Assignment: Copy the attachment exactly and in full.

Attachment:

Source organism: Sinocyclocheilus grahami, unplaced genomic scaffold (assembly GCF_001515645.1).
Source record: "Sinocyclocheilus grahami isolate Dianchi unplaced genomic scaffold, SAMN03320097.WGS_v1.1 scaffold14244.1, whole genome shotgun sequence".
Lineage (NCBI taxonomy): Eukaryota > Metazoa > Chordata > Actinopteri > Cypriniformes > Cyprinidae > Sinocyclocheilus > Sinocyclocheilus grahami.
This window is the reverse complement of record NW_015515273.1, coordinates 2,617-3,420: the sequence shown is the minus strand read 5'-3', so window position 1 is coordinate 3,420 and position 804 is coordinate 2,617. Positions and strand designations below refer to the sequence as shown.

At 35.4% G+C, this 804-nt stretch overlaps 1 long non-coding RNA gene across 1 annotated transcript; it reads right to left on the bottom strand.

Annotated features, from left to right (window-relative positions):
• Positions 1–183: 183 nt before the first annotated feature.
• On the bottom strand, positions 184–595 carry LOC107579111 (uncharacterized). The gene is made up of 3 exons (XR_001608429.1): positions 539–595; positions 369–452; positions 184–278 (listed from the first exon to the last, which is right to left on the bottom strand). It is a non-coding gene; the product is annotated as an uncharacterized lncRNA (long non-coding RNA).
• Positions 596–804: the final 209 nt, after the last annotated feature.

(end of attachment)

Source organism: Sinocyclocheilus grahami, unplaced genomic scaffold (assembly GCF_001515645.1).
Source record: "Sinocyclocheilus grahami isolate Dianchi unplaced genomic scaffold, SAMN03320097.WGS_v1.1 scaffold14244.1, whole genome shotgun sequence".
Lineage (NCBI taxonomy): Eukaryota > Metazoa > Chordata > Actinopteri > Cypriniformes > Cyprinidae > Sinocyclocheilus > Sinocyclocheilus grahami.
This window is the reverse complement of record NW_015515273.1, coordinates 2,617-3,420: the sequence shown is the minus strand read 5'-3', so window position 1 is coordinate 3,420 and position 804 is coordinate 2,617. Positions and strand designations below refer to the sequence as shown.

At 35.4% G+C, this 804-nt stretch overlaps 1 long non-coding RNA gene across 1 annotated transcript; it reads right to left on the bottom strand.

Annotated features, from left to right (window-relative positions):
• Positions 1–183: 183 nt before the first annotated feature.
• On the bottom strand, positions 184–595 carry LOC107579111 (uncharacterized). The gene is made up of 3 exons (XR_001608429.1): positions 539–595; positions 369–452; positions 184–278 (listed from the first exon to the last, which is right to left on the bottom strand). It is a non-coding gene; the product is annotated as an uncharacterized lncRNA (long non-coding RNA).
• Positions 596–804: the final 209 nt, after the last annotated feature.